7th July 2022
Commercial Dispute Resolution and Technology specialists Louise Norbury-Robinson and Jack Heward explain the key takeaways, for all businesses concerned with cryptoassets and/or with taking action against unidentified wrong-doers, from the recent case of Lavinia Deborah Osbourne v Persons Unknown; Ozone Networks Inc . In the case, the High Court granted an injunction again Persons Unknown in respect of stolen NFTs  for the first time
In this key decision, the High Court has expanded upon other recent case law  where injunctions have been sought to prevent the further dissipation of stolen cryptoassets. The decision is a further illustration of the English courts’ pragmatic approach and wide powers to assist with the recovery of digital assets, such as NFTs.
The English courts are at the forefront of dealing with misappropriated digital assets. This case offers further comfort to those who have NFTs and other digital assets stolen by fraudsters.
This is particularly the case given the relatively low value of the NFTs in question. The case demonstrates that the courts of England and Wales are willing to give proper account for the personal and unique value digital assets can hold for the individuals/businesses concerned.
The courts’ extensive powers to restrain fraudsters also go some way to removing the benefits of anonymity that bad actors often looking to exploit in the digital marketplace.
In September 2021, the claimant received two NFTs as a gift. The NFTs were pieces of digital art from “Boss Beauties” (a woman-led NFT collection, which uses the funds raised to support scholarship opportunities for women). The claimant, Lavinia Deborah Osbourne, is the founder of Women in Blockchain Talks. The claimant later discovered that the NFTs had been removed from her digital wallet by fraudsters but was able to trace them to two separate digital wallets on Ozone Networks Incorporated (Ozone), which is an online NFT marketplace.
The identity of the account holders was unknown so, acting quickly, the claimant applied to court, without notice to the defendants, for an interim injunction restraining the dissipating of the NFTs any further. She also requested a Bankers Trust Order (which could require Ozone to disclose information regarding the identity of the digital wallet holders) in the hope that the fraudsters could then be identified and located.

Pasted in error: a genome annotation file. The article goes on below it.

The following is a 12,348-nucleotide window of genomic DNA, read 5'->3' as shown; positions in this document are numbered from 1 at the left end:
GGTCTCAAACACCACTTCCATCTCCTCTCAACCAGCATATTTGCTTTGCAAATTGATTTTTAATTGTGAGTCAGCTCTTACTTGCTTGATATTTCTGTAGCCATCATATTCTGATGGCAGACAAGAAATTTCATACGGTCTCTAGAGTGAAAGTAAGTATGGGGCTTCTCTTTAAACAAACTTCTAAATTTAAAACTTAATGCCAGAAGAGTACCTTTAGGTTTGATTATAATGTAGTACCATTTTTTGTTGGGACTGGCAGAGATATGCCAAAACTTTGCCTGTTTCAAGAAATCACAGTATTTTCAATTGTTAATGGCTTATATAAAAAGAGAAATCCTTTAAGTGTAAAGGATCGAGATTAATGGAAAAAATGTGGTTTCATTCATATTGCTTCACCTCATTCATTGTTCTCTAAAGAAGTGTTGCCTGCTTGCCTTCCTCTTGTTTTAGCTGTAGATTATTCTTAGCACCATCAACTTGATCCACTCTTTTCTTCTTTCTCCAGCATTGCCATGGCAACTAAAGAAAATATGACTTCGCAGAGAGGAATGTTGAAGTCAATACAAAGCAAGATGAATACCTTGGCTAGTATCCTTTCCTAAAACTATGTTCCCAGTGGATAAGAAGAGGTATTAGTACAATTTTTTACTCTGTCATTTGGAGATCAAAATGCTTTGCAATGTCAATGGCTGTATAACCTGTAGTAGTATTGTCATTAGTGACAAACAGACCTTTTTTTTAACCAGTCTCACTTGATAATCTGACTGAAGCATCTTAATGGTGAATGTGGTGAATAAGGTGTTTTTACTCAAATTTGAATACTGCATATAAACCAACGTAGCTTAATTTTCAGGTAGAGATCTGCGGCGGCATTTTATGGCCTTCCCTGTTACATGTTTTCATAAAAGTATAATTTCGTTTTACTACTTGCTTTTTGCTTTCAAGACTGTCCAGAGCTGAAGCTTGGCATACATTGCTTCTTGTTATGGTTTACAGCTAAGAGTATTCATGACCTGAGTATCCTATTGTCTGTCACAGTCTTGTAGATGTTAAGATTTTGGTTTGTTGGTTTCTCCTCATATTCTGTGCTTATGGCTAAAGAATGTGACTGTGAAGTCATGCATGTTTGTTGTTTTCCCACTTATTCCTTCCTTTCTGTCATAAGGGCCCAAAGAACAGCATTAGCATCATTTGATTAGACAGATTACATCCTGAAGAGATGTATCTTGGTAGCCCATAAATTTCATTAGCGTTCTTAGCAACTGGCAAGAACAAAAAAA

The court had to consider whether: there was a serious issue to be tried; damages would be an adequate remedy or not; and where the balance of convenience lay . The court also had to determine whether there were grounds for the claim to be served outside of the jurisdiction.
The court decided first that there was an arguable case that NFTs were property under English law, which was a key preliminary determination before proprietary relief  could then be granted over the digital assets. The court did not provide its reasons for reaching this determination. It is presumed that its reasoning would be on similar grounds provided in AA v Persons Unknown (again, please see our earlier briefing at  below).
The court also found that the NFTs were held on ‘constructive trust’ for the claimant, meaning that legal title to the assets remained with the claimant even while the assets were held by the fraudsters.
The value of the NFTs was estimated to be around £4,000, but the court noted that they had a significant personal value to the claimant because of the unique ‘one of a kind’ aspect of NFTs themselves. This meant that a purely compensatory payment in any future legal claim would not have adequately compensated the claimant. There were therefore grounds for granting the injunction. This also appears to have been the reason why the claim was heard in the Commercial Court despite the modest financial value of the assets. This bodes well for future claimants if their stolen crypto-assets are only valued at smaller amounts but want to seek redress in the Commercial Court.
In support of the injunction, the court also granted permission to serve a Bankers Trust Order on Ozone outside of the UK on the basis that it was a proper party to the claim.
Cybercrime and fraud are risks that are on the rise, but so too are the knowledge, technological means and legal expertise required to effectively respond to and combat them. Walker Morris’ Commercial Dispute Resolution team has extensive expertise in obtaining effective urgent freezing orders and injunctions to preserve stolen assets. We work seamlessly alongside our Technology & Digital team, so are well versed in advising from a ‘prevention’ or ‘cure’ perspective. For further advice, assistance, training or information on technology disputes or commercial dispute resolution generally, please contact Louise or Jack, who will be very happy to help.
  EWHC 1021 (Comm)
 See Walker Morris’ briefing Understanding blockchain, NFTs & smart contracts for an explanation of some of the technologies dominating the tech news at the moment. You can also view our videos What is a blockchain? and What is an NFT? for a short introduction to these key concepts.
 See our earlier briefings: https://www.walkermorris.co.uk/in-brief/combatting-cyber-fraud-practical-advice-for-businesses/ and https://www.walkermorris.co.uk/in-brief/english-court-grants-wide-ranging-relief-after-cryptocurrency-scam/
 This earlier briefing explains in more detail the fundamental principles underpinning whether a court can award an injunction: https://www.walkermorris.co.uk/in-brief/employee-injunctions-recent-cases-on-protecting-confidential-information/. The principles are the same, albeit the context (such as an employee injunction or an injunction against Persons Unknown or any other party) may differ
 A proprietary remedy is one which attaches to specific property (as opposed to merely a claim for money)